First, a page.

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Parties promise Arsenic free water

Political parties have to cater to an unusual demand in Eastern UP which is of safe and arsenic free drinking water, reports Chetan Chauhan.

india Updated: May 05, 2007 23:17 IST

When the political parties came for campaign on the banks of river Ganga in eastern UP, they came across banners and posters of an unusual demand --- 'safe and arsenic free drinking water'.

Quick to bank on a political issue, they acceded to the demand and had it in their manifestos. But were fast to admit it would not be an easy 'promise' to keep.

"The entire underground water is laced with Arsenic. Providing a solution is a challenge and I am sure to meet this challenge," said BJP candidate from Doaba assembly segment Bharat Singh.

The enormity of the task could be gauged from a two-year long Jadavpur University survey conducted by Dr Dipankar Chatterjee. The samples from 4,780 tube-wells on the banks of river Ganga in the 100-kilometre stretch found Arsenic exceeding the prescribed limit of 10 mug/litre (million unit grams per litre) in 46.5 per cent samples. In 26.5 per cent samples, Arsenic was found to be more than 50 mug/l and in case of 10 per cent it was as high as 300 mug/l. The highest quantity of Arsenic was found to be 3192 mug/l.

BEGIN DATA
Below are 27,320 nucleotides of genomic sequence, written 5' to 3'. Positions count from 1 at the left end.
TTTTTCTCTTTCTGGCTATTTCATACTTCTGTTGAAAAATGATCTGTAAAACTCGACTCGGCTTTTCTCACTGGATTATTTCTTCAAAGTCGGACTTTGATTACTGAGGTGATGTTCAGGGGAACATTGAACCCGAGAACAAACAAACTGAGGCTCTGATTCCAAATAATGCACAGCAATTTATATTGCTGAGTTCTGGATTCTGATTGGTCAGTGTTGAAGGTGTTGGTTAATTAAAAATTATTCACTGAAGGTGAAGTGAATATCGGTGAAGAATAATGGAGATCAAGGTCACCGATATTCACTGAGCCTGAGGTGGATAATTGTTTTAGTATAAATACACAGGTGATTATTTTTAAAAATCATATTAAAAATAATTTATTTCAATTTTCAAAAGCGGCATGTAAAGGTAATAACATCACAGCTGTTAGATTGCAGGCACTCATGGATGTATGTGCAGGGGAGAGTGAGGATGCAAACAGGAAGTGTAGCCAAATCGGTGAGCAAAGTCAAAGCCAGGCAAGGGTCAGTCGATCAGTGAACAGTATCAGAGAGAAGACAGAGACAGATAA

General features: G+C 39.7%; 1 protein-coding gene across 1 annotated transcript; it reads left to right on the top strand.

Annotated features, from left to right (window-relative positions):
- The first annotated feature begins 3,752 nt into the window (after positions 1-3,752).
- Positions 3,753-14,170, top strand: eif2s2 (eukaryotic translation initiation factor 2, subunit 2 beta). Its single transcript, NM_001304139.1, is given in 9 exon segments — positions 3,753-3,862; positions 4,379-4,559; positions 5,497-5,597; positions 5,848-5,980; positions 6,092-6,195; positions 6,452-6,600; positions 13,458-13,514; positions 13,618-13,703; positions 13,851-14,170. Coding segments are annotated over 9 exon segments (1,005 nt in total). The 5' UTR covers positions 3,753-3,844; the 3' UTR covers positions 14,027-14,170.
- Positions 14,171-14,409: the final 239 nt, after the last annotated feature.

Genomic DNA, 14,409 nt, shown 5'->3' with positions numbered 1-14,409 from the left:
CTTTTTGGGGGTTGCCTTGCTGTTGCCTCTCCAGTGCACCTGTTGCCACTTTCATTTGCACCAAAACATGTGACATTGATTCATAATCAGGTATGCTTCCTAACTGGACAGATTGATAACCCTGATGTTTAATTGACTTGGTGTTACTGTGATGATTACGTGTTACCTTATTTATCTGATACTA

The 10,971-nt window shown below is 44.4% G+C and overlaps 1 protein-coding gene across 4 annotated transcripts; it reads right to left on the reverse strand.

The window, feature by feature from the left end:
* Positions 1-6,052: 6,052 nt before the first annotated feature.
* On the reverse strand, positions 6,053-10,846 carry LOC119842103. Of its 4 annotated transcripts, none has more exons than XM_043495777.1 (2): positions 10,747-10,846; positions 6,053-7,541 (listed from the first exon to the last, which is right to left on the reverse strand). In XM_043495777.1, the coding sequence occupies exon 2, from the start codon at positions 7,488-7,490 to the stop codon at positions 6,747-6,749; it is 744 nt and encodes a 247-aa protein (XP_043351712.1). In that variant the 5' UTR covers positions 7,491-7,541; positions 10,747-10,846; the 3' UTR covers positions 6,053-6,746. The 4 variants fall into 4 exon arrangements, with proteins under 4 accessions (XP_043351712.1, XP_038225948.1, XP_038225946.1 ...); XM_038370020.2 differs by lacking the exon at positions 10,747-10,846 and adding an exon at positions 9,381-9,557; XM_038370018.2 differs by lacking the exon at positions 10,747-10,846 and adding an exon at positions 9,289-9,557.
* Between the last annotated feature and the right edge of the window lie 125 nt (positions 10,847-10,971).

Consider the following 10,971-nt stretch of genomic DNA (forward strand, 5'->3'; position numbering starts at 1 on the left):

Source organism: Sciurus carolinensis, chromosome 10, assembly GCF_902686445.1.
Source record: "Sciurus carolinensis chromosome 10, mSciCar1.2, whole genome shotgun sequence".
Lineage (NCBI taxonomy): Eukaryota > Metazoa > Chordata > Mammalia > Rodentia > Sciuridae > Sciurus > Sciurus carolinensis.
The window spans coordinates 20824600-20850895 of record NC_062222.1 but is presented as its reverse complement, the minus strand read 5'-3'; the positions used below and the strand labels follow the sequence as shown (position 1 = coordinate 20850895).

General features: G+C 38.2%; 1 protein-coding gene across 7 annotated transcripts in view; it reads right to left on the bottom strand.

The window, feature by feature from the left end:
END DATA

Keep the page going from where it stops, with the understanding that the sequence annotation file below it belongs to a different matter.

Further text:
In the 989 villages in the belt, Chatterjee found about 20 per cent of the population to be suffering with extreme Arsenic skin diseases like lesions.

"Arsenic neuropathy and adverse obstetric was also observed due to severe exposure," Chatterjee said, in the survey report.

Villagers in Ramgarh, one of the most adversely affected villages, claim that signs of Arsenic deposits in body are witnessed in about 98 per cent of the population. "Every family in the village has seen an Arsenic related death," said Nand Lal Pandey, whose father died of the Arsenic related disease last year.

The situation is no better in the nearby villages like Dhalan Chapra, Panchrukiya and Rajpur Akona where over 60 per cent of villagers are suffering from Arsenic related diseases. "What can we do? Our protests have fallen on deaf years," alleged Kamatak Pandey of Dhalan Chapra.

Nand Lal gives a political tinge to the issue by saying, "No one can get vote on mandir or masjid or crime here. We will vote for Arsenic free water".

Amin Chand Misra, whose young body also shows signs of lesions, say they have no option but to drink Arsenic laced water. Attempt of UP Jal Nigam to find an alternative safe drinking water in many of the villages has failed. "A bore well was dug up but the water had high quantity of Arsenic and bacteria," said Tadkeshwar Nath Tiwari, the village headman of Tiwari Tola. A UP Jal Nigam official in Ballia admitted of
the problem and said only 250 bore wells have been replaced since the problem arose and cited financial constraints for the slow progress.

If the Congress candidate from Doaba Manoj Singh is to be believed, there will be no shortage of funds. "I will get the requisite amount of money from the Central government for providing safe water," he assured.

Bharat Singh was also not far behind. "If we come to power, I will ensure that the BJP government in Lucknow provides Arsenic free water in my constituency," he promised.

For locals such promises are not new. Therefore, they have demanded in writing from the contestants the time in which Arsenic free water is provided to the thousands of villages in the belt. Not many have come forth. And, it explains the enormity and daunting task ahead.

ht epaper

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